Marathon hearings in the United States to decide the fate of COVID injections for young children

Parents eager to finally vaccinate their youngest children against COVID-19 include: Many things will happen next week.

On Wednesday, both Moderna and Pfizer will have to convince what is essentially a scientific court – advisers to the Food and Drug Administration – that their photos work well for babies, young children and preschoolers.

The FDA weighed in on Friday with its own analysis of Moderna’s vaccine, finding that the injections seemed safe and effective for children under 6 months of age. A federal review of the Pfizer vaccine for young children is expected by Monday.

Children under 5 are the only group not yet eligible for COVID-19 vaccination in the United States. If FDA counselors approve one or both vaccines for them – and the FDA agrees – there is another hurdle. Centers for Disease Control and Prevention should recommend that all young children need immunization or only those at high risk of the virus.


In addition to complexity, each company offers different dose sizes and number of injections. And the week won’t even start with a debate for the youngest child: Moderna will first ask FDA advisers to support its vaccine for older children.

Only a handful of countries, including China and Cuba, offer different types of COVID-19 vaccinations to children under 5.

Here is an example that will help you keep everything right.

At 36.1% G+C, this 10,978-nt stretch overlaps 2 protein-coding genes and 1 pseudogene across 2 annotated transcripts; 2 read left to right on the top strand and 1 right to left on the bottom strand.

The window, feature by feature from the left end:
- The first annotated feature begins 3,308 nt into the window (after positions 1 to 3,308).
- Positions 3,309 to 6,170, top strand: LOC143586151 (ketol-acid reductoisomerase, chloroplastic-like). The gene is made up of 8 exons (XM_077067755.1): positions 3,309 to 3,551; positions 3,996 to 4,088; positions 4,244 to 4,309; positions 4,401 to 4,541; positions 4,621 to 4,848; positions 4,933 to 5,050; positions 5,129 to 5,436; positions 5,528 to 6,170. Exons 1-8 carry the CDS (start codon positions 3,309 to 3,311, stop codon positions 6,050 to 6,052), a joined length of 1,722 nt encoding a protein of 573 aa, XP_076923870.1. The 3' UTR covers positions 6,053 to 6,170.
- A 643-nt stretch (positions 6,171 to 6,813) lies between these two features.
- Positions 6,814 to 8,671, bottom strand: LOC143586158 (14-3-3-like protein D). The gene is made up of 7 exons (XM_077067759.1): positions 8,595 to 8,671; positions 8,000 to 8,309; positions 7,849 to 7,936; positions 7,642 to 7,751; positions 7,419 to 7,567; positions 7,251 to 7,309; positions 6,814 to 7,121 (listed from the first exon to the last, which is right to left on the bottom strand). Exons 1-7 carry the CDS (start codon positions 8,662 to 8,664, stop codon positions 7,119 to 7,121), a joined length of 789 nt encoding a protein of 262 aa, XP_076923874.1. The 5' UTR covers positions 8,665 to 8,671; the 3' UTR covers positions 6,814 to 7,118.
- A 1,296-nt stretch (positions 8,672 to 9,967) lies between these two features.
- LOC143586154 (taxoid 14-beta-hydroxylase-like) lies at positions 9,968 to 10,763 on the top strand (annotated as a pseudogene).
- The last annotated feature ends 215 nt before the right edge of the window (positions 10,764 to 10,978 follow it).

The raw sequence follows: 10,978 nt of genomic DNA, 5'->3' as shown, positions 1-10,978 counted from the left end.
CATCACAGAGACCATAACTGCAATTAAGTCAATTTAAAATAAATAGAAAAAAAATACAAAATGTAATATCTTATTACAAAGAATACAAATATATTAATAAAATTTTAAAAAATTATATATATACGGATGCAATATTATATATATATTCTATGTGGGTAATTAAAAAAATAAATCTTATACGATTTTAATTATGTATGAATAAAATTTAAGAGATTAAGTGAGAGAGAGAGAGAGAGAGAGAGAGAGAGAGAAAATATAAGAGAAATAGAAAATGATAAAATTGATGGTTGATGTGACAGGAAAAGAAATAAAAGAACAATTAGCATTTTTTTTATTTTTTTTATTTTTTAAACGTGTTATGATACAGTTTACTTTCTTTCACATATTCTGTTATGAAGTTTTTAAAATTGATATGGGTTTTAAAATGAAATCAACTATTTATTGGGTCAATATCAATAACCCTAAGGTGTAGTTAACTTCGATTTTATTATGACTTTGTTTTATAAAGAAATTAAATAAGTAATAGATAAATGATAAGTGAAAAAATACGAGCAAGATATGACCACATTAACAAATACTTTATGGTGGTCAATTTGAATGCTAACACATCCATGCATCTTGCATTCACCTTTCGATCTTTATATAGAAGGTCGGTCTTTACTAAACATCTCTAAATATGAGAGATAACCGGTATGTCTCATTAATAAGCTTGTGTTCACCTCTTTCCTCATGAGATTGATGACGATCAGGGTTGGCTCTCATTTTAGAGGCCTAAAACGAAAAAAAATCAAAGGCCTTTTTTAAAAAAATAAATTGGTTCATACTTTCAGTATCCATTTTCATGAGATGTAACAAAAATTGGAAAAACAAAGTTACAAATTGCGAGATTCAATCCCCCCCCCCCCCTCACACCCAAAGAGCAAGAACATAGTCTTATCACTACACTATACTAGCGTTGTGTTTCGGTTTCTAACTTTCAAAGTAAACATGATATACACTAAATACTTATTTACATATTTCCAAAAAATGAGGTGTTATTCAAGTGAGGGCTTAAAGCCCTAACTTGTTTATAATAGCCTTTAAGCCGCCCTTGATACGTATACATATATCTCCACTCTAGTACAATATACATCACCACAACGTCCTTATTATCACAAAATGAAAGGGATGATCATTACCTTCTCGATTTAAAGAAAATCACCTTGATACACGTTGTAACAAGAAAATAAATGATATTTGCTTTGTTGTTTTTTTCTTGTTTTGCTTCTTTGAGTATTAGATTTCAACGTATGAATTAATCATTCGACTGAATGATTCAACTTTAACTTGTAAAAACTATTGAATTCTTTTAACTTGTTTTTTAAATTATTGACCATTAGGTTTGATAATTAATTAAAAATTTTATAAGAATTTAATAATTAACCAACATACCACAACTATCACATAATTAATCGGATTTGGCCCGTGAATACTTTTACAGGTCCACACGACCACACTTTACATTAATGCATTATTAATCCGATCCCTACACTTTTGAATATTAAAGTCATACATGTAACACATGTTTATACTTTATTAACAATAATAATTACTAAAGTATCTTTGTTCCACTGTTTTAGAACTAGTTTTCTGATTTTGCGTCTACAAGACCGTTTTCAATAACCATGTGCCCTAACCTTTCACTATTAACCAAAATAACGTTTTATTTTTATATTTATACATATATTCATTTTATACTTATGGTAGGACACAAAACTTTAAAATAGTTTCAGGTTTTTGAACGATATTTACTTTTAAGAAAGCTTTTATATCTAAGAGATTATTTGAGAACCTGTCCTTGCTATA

Pfizer has pediatric experience – its COVID-19 vaccine is the only type the FDA allows for children of all ages. Two doses plus booster are cleared for everyone aged 5 and over. Vaccines for children aged 5 to 11 years contain one third of the dose given to teenagers and adults.

For children under 5 years of age, Pfizer and its partner BioNTech reduced the dose even further, to one tenth of the adult dose. The compromise requires three shots, the first two being three weeks apart and the last at least two months later.



Moderna is seeking FDA approval for two injections, each quarter of the adult dose, given at intervals of about four weeks for children under 6 years of age. (Moderna is testing a slightly different age than Pfizer.)

The FDA currently allows the Moderna vaccine to be used in adults only. But some countries allow two full-size doses for teens and half-size photos for children ages 6 to 11 – which Moderna also hopes to offer in the United States.


Pfizer disappointed parents back in December, when a study found that two shots were not strong enough. Thus, the researchers tested a third injection in young people aged 6 months to 4 years during the winter jump of the omicron variant.

Preliminary data from Pfizer show that after three shots, the children developed high levels of antibodies that fight viruses without any safety concerns. In addition, the vaccine has been shown to be 80% effective in preventing symptomatic COVID-19. However, this calculation is based on only 10 cases diagnosed among study participants by the end of April, and may change if more cases have occurred since then.


The Moderna study found that young children aged 6 months to 5 years developed high levels of antibodies after two of the shots. But while there were no severe cases of COVID-19 during the trial, the vaccine was only about 40% to 50% effective in preventing milder infections.